All pickleable Python primitive types (strings, dictionaries, lists, Nones,
integers, floats, longs, etc.) can live in the ZODB.  They can persist just
like instances that inherit from the Persistent class.

I think you read a little too much in to the fact that you need to "treat
mutable objects immutably" when working with them in the ZODB.  This
statement doesn't mean that these kinds of objects can't be saved in the
ZODB, it just means you need to treat them specially when putting them in
the database.

For instance, if you were doing this inside of an external method:

def amethod(self):
   self.mydict = {}
   self.mydict['a'] = 1

(where self is the persistent object that is usually the external method's

It wouldn't work as you expected.  Although you'd see an 'a' in mydict for a
little while in further accesses to it, 'mydict' would eventaully show up as
an empty dictionary on the first access of it after it was expired from the
RAM cache (after it was 'ghosted'), because the last thing that the ZODB
"saw" (via the __setattr__ on 'self' and a subsequent transaction) was you
setting a empty dictionary.

Persistent objects (like "self" in the above example) are only smart enough
to notice changes to themselves that happen through their __setattr__ (e.g.
self.mydict = {} calls self's __setattr__).  Mutating the attribute 'mydict'
above "in-place" (via self.mydict['a'] = 1) does not trigger self's
__setattr__, so the ZODB never notices that "mydict" got changed.

There are two ways to handle this.  The first is to treat mutable attributes
"immutably" via assigning to a temporary variable and then making sure the
persistent container's __setattr__ gets called:

def amethod(self):
   dict = {}
   dict['a'] = 1
   self.mydict = dict # trigger persistence mechanism implicitly

The second is to use the _p_changed attribute of the persistent object on
which the primitive is set.  This explcitly tells the persistence system to
include the object on which it's set into the current transaction:

def amethod(self):
   self.mydict = {}
   self.mydict['a'] = 1
   self._p_changed = 1 # trigger persistence mechanism manually

Variations on this theme extend to list methods too (e.g. list.append,
list.pop, etc.)

"Custom" classes can certainly persist, they just need to mix in the
"Persistence.Persistent" class as a base class.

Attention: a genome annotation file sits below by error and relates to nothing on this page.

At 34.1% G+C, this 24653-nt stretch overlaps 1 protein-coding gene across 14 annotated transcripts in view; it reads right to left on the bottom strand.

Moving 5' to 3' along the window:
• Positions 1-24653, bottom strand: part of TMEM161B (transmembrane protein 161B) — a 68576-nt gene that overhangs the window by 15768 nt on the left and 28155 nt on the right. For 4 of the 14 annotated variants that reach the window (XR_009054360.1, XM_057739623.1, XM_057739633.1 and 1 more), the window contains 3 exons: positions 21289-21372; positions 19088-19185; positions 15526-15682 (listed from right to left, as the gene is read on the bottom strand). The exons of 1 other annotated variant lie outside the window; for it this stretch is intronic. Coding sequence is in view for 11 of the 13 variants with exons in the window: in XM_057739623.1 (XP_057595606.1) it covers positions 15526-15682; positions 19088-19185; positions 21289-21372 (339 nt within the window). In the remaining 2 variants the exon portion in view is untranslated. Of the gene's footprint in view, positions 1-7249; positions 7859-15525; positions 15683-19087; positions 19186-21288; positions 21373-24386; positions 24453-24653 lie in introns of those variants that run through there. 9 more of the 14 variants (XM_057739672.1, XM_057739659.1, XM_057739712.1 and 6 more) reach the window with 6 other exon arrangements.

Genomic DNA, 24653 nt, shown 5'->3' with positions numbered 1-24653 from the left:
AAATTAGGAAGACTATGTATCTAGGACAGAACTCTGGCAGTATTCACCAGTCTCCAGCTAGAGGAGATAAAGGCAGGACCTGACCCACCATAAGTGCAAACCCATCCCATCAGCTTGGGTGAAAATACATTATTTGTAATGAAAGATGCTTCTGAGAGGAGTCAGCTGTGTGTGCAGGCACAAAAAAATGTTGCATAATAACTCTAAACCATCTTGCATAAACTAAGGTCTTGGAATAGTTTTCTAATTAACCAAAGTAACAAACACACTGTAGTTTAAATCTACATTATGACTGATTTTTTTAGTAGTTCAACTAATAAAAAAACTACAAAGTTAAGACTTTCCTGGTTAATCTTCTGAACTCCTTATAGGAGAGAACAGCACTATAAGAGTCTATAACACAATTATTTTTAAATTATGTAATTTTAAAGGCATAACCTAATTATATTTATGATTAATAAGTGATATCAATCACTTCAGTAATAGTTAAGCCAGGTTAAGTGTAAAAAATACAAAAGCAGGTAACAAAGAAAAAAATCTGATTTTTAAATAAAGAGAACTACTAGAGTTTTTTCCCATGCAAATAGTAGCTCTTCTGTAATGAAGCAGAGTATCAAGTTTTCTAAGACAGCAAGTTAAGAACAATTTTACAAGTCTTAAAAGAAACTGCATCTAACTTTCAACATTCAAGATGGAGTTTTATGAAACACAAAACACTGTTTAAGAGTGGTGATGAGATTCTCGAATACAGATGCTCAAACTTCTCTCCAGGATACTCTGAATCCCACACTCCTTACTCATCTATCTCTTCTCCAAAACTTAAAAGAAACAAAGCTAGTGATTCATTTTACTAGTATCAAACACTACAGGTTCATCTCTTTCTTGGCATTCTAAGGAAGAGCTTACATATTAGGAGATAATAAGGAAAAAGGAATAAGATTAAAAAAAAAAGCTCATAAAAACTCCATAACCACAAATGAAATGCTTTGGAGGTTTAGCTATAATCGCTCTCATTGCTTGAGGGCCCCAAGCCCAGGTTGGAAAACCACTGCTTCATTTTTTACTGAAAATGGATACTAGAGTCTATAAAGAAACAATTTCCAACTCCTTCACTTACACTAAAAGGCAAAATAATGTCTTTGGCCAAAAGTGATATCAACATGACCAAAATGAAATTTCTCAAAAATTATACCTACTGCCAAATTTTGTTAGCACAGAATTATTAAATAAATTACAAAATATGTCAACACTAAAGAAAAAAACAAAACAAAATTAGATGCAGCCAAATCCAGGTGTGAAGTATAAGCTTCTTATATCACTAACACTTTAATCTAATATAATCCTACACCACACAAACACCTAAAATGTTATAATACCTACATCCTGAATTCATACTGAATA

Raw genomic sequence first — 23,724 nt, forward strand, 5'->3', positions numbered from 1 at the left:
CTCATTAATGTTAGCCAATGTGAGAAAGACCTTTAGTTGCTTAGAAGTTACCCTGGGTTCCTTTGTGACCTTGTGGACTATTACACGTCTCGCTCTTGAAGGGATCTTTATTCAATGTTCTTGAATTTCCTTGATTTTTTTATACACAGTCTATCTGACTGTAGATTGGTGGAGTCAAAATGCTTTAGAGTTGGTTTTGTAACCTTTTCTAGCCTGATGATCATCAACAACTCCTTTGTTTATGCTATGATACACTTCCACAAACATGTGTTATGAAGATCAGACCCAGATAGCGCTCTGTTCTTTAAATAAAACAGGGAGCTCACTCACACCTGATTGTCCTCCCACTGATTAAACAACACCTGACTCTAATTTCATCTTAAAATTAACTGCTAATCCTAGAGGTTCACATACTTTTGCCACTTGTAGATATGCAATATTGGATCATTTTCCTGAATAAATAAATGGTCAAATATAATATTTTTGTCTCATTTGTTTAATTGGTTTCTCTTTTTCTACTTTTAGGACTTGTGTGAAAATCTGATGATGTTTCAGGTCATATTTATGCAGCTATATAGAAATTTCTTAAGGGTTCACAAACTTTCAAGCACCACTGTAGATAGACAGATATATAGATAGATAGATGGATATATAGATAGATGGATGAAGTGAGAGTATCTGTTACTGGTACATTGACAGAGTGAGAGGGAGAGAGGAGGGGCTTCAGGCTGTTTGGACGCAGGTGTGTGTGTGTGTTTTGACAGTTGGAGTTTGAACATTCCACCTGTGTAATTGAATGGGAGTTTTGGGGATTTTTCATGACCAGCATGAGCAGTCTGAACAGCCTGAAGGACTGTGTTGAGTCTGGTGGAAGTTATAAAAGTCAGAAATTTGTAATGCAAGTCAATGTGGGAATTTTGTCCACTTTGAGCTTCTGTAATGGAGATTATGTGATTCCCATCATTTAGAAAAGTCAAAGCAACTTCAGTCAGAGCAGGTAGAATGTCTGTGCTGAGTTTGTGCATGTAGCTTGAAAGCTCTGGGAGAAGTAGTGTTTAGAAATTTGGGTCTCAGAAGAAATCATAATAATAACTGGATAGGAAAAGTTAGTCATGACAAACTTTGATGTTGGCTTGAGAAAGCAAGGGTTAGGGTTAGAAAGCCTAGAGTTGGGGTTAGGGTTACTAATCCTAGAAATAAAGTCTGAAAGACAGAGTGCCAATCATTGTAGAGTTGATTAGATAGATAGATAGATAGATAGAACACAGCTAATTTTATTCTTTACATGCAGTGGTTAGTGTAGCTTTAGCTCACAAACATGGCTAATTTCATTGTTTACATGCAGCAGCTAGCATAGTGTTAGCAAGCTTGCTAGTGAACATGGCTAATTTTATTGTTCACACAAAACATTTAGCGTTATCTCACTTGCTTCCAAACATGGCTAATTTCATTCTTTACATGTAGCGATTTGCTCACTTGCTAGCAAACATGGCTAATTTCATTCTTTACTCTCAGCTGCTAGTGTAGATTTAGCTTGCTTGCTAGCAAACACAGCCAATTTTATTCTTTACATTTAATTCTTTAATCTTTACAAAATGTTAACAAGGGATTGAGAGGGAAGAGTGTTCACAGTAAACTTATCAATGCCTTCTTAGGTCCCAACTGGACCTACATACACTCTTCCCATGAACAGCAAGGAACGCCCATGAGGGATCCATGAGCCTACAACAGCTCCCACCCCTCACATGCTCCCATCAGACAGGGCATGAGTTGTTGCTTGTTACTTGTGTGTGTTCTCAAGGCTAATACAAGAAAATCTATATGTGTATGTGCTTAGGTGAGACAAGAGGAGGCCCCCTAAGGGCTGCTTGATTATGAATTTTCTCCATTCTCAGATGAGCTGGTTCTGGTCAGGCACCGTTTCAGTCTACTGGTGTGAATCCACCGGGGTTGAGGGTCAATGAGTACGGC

As long as you obey this (slightly annoying, but necessary) rule, you
shouldn't need to use PersistentMapping (it's really just a convenient
wrapper that does this "magic" for you) or make any other wrappers for other
mutable objects.

I don't know why you're using __setstate__, but ummmm.. I won't go there.
:-)  I didn't look at your product, but I don't think I need to to answer
your question...

> Hi I am trying to get a handle on how I should handle peristence in my
> python products.  I have read all the ZODB documents and all the Product
> tutorials, which all led me to believe that 1) mutable objects such as
> lists and dictionaries are not persistent and that updates to these will
> not be implicitly saved into the ZODB, and 2) that custom classes would
> certainly not persist.  That all seemed fine, and I used persitent
> mapping and __setstate__ to fill things back in where necessary.  But
> then I decided to demonstrate that persitence does break as suggested.
> I used boring product, added a dicitonary and a custom class that
> contains it's own dictionary.... let the user update name : value pairs
> for both, and print the contents through index.dtml
> The problem is that everything persists fine !!!!  through restarts,
> everything?
> Why does it work???  shouldn't it not?
> I have attached the modified boring product .... boringplus ..... it's
> dead simple to follow if you have made products before.
> Any explanation would be really nice.
> regards
> Matt

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